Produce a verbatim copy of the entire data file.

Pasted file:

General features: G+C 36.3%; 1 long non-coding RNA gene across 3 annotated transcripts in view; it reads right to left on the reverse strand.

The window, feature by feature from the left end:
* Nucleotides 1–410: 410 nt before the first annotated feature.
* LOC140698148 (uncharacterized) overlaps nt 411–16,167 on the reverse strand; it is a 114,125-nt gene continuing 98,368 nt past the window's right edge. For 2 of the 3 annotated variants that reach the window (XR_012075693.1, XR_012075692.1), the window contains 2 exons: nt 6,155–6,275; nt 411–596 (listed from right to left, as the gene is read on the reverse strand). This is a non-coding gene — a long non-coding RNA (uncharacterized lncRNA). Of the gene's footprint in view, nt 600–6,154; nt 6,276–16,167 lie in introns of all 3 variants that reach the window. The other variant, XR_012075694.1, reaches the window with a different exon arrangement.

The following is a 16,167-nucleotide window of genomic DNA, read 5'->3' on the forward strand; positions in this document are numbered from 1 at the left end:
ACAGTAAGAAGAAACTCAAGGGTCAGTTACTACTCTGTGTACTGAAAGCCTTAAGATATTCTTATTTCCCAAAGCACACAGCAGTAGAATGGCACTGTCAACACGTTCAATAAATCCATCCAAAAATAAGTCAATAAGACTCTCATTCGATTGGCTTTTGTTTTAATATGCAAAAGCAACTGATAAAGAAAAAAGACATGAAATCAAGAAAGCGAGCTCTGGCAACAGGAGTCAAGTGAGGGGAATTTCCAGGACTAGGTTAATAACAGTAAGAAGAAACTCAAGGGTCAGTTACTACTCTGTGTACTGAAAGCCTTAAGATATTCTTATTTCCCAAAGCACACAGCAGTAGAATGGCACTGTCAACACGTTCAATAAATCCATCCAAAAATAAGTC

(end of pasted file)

General features: G+C 36.3%; 1 long non-coding RNA gene across 3 annotated transcripts in view; it reads right to left on the reverse strand.

The window, feature by feature from the left end:
* Nucleotides 1–410: 410 nt before the first annotated feature.
* LOC140698148 (uncharacterized) overlaps nt 411–16,167 on the reverse strand; it is a 114,125-nt gene continuing 98,368 nt past the window's right edge. For 2 of the 3 annotated variants that reach the window (XR_012075693.1, XR_012075692.1), the window contains 2 exons: nt 6,155–6,275; nt 411–596 (listed from right to left, as the gene is read on the reverse strand). This is a non-coding gene — a long non-coding RNA (uncharacterized lncRNA). Of the gene's footprint in view, nt 600–6,154; nt 6,276–16,167 lie in introns of all 3 variants that reach the window. The other variant, XR_012075694.1, reaches the window with a different exon arrangement.

The following is a 16,167-nucleotide window of genomic DNA, read 5'->3' on the forward strand; positions in this document are numbered from 1 at the left end:
ACAGTAAGAAGAAACTCAAGGGTCAGTTACTACTCTGTGTACTGAAAGCCTTAAGATATTCTTATTTCCCAAAGCACACAGCAGTAGAATGGCACTGTCAACACGTTCAATAAATCCATCCAAAAATAAGTCAATAAGACTCTCATTCGATTGGCTTTTGTTTTAATATGCAAAAGCAACTGATAAAGAAAAAAGACATGAAATCAAGAAAGCGAGCTCTGGCAACAGGAGTCAAGTGAGGGGAATTTCCAGGACTAGGTTAATAACAGTAAGAAGAAACTCAAGGGTCAGTTACTACTCTGTGTACTGAAAGCCTTAAGATATTCTTATTTCCCAAAGCACACAGCAGTAGAATGGCACTGTCAACACGTTCAATAAATCCATCCAAAAATAAGTC